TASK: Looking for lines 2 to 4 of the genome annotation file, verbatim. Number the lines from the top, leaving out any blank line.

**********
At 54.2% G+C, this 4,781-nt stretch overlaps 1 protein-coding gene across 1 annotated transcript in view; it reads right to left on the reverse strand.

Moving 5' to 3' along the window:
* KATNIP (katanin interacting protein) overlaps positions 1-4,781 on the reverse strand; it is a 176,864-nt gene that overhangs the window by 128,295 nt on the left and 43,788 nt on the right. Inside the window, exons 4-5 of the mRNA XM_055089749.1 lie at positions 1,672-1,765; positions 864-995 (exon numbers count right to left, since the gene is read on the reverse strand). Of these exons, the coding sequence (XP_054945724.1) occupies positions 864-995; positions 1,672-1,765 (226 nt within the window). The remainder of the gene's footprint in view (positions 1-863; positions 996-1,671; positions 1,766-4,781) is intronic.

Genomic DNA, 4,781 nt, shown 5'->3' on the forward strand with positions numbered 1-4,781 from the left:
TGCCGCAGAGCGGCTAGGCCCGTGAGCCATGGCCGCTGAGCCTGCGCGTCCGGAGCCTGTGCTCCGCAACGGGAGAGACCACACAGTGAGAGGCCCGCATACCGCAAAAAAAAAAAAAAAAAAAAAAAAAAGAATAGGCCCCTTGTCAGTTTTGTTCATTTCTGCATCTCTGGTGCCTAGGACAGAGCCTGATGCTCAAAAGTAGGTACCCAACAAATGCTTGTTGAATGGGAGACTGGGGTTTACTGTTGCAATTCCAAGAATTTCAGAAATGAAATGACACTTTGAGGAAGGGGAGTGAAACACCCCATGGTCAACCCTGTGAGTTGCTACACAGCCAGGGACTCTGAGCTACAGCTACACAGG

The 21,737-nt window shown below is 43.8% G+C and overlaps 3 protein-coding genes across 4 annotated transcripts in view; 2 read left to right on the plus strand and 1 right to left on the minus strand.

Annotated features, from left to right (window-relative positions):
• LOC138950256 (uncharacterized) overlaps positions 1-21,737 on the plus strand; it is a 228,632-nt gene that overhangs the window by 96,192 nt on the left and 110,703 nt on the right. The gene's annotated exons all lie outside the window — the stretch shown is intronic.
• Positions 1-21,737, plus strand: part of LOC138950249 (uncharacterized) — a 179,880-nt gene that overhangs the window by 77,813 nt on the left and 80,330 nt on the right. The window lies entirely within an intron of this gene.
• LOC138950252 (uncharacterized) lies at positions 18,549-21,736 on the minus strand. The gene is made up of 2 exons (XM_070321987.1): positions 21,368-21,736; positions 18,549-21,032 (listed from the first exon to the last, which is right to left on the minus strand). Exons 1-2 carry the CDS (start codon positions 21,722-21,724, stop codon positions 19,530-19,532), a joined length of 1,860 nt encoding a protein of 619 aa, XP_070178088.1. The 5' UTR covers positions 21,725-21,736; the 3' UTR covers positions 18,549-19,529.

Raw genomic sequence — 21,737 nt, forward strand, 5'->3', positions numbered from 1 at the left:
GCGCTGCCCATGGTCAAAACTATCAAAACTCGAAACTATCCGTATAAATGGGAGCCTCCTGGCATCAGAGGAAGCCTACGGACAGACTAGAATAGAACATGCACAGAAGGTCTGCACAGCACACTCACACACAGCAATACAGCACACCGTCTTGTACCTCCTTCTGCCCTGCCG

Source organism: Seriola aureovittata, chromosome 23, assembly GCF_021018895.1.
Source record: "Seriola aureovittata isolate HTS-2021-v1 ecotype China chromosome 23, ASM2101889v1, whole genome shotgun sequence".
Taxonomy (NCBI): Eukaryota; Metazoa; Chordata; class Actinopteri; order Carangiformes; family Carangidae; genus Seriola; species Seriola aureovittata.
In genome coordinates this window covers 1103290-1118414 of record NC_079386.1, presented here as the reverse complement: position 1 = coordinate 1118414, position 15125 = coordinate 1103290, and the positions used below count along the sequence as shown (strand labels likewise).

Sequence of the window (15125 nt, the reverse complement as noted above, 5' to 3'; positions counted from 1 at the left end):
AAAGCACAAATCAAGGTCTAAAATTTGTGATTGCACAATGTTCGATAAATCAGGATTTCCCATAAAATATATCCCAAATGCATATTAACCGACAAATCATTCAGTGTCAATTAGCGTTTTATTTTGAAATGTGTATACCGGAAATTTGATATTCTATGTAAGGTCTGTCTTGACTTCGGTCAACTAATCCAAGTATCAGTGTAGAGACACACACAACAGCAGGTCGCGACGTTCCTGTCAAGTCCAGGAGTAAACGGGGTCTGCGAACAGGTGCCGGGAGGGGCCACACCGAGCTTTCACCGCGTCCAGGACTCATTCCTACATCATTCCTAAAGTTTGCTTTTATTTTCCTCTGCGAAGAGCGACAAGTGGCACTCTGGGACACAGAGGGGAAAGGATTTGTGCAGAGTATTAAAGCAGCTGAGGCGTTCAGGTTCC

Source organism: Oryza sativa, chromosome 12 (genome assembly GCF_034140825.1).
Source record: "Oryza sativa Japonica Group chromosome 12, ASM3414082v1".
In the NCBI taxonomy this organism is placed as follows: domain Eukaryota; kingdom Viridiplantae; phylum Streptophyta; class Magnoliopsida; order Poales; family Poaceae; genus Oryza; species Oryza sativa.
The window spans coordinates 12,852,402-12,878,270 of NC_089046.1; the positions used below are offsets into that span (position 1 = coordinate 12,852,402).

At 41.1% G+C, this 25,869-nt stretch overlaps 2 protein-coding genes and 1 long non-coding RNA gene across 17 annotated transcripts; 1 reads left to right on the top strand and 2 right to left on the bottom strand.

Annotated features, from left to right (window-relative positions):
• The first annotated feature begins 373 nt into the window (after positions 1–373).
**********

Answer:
Moving 5' to 3' along the window:
* KATNIP (katanin interacting protein) overlaps positions 1-4,781 on the reverse strand; it is a 176,864-nt gene that overhangs the window by 128,295 nt on the left and 43,788 nt on the right. Inside the window, exons 4-5 of the mRNA XM_055089749.1 lie at positions 1,672-1,765; positions 864-995 (exon numbers count right to left, since the gene is read on the reverse strand). Of these exons, the coding sequence (XP_054945724.1) occupies positions 864-995; positions 1,672-1,765 (226 nt within the window). The remainder of the gene's footprint in view (positions 1-863; positions 996-1,671; positions 1,766-4,781) is intronic.

Genomic DNA, 4,781 nt, shown 5'->3' on the forward strand with positions numbered 1-4,781 from the left: